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WHSmith, the UK stationery and book chain at the eye of the ebook porn storm-in-a-teacup, has reopened its customer website for business, as the British media continue to stick in their spoons and stir up the mess. However, WHSmith is still not offering direct sales of ebooks, referring customers instead to its ebook partner Kobo, which in a concurrent article in the UK Daily Telegraph entitled – with due moderation and restraint – “Kobo porn scandal: the end of self-publishing?”, “promised to clean up its act. ”

WHSmith“Search and browse to find an eBook at WHSmith.co.uk and we will pass you over to Kobo to complete your purchase,” reads the WHSmith website. And the Telegraph quotes at length from “an exclusive interview” with Kobo’s chief executive Mike Serbinis, where, among other things, he states that Kobo is “increasing the role that we expect our publishers and our partners to play.”

Criticism of Kobo’s response to the initial allegations has been one of the major planks of the ebook community’s reaction to the affair, but Serbinis did at least state that: “The principle we start with is avoiding censorship, and to be able to deliver a catalogue that fulfils this policy. ”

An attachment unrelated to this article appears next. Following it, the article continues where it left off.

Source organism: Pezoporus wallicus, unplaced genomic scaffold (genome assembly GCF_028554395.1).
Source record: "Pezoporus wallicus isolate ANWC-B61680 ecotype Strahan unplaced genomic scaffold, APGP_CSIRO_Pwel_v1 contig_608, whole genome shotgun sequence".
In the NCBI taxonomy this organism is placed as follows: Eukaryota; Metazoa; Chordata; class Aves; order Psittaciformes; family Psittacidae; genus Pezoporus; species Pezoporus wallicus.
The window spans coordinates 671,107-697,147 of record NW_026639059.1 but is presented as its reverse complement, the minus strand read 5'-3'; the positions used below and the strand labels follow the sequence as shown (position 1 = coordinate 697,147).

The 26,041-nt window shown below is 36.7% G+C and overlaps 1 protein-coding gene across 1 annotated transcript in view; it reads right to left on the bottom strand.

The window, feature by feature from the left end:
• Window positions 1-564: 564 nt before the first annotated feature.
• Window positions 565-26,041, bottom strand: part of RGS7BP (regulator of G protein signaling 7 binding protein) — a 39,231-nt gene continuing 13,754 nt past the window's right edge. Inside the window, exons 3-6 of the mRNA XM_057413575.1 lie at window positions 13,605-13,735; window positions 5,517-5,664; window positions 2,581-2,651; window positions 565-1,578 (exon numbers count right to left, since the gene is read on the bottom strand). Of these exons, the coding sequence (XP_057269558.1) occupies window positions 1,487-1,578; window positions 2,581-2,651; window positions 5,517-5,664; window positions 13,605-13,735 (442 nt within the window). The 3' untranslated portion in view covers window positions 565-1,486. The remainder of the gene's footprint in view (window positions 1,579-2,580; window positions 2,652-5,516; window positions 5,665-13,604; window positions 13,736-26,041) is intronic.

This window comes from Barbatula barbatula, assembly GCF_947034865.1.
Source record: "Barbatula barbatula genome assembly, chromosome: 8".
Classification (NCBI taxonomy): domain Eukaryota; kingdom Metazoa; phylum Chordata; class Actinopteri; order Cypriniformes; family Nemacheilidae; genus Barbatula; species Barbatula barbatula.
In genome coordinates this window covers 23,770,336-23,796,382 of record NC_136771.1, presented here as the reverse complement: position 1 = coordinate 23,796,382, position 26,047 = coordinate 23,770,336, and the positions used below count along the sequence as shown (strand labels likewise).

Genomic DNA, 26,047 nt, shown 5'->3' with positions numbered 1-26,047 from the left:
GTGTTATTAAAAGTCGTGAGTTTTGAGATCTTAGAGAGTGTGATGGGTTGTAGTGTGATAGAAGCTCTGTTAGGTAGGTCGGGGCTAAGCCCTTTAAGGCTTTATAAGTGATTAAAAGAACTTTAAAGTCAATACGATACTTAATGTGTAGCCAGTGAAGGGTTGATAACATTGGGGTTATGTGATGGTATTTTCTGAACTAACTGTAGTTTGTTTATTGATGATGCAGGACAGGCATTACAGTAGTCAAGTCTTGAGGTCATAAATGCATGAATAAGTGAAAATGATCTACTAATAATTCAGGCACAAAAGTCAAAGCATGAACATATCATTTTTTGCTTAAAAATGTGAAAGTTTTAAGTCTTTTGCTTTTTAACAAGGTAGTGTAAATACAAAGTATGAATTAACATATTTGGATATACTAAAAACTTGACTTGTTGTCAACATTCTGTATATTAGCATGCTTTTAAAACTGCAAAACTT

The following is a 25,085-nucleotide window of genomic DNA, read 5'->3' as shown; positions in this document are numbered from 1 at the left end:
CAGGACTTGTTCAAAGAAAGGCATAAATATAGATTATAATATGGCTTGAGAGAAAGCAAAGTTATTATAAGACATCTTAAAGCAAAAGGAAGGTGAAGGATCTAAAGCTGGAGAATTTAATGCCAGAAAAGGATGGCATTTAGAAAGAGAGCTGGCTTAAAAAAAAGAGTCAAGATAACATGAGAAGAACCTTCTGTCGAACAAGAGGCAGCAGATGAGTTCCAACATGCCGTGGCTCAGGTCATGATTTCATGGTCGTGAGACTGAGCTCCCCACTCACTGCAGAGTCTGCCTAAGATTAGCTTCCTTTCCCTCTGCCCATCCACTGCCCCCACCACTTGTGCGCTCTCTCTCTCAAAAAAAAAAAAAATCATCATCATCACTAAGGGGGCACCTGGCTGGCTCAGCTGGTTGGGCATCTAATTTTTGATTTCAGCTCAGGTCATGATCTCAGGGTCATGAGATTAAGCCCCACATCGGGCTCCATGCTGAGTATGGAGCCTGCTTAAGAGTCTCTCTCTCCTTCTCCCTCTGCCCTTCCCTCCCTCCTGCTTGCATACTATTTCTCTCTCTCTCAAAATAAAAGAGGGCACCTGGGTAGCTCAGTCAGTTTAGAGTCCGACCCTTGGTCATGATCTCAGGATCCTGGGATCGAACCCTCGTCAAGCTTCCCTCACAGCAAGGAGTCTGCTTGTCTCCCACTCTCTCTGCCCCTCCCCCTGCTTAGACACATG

Meanwhile, reports in the UK’s The Bookseller and elsewhere indicate that some sections at least of the British publishing and bookselling industry are still lining up behind the initial scandal-mongering gutter press exposes. Quoted in The Bookseller, Tim Godfray, CEO of the Booksellers Association, said: “Our members recognise they have a responsibility to families and consumers. Moderating titles has become increasingly important with the rise of the self-publishing phenomenon.” The BA is reportedly considering a joint initiative with other industry bodies to keep “explicit self-published e-books” off mainstream websites.

Why self-published ebooks are being singled out in this manner escapes me, except to indicate that even in the eyes of some book trade professionals, self-publishing and explicit content are now yoked together. Would explicit literature from established or even independent publishers be more acceptable? Worryingly, The Bookseller‘s report finished by saying that: “Despite being named in the MoS report, Waterstones does not sell self-published titles” – a further symptom of this guilt by association.

When I asked the Alliance of Independent Authors (ALLi) for their view of WHSmith and Kobo’s initial reaction, they responded as follows. “It was not a proportionate response. We too were surprised.  From our point of view, the most ‘vulnerable group’ here is the writers whose reputations and incomes are affected by having ALL their books removed from the stores,” an ALLi spokesperson said. “We would like to see as extensive and eclectic a range of books as possible in all stores, that is compatible with the law. But a shop can choose what it decides to stock… It’s not really a freedom of expression issue unless banned by law. ALLi encourages online etailers to dialogue with author-publishers, the creative wellspring of their business.”

 
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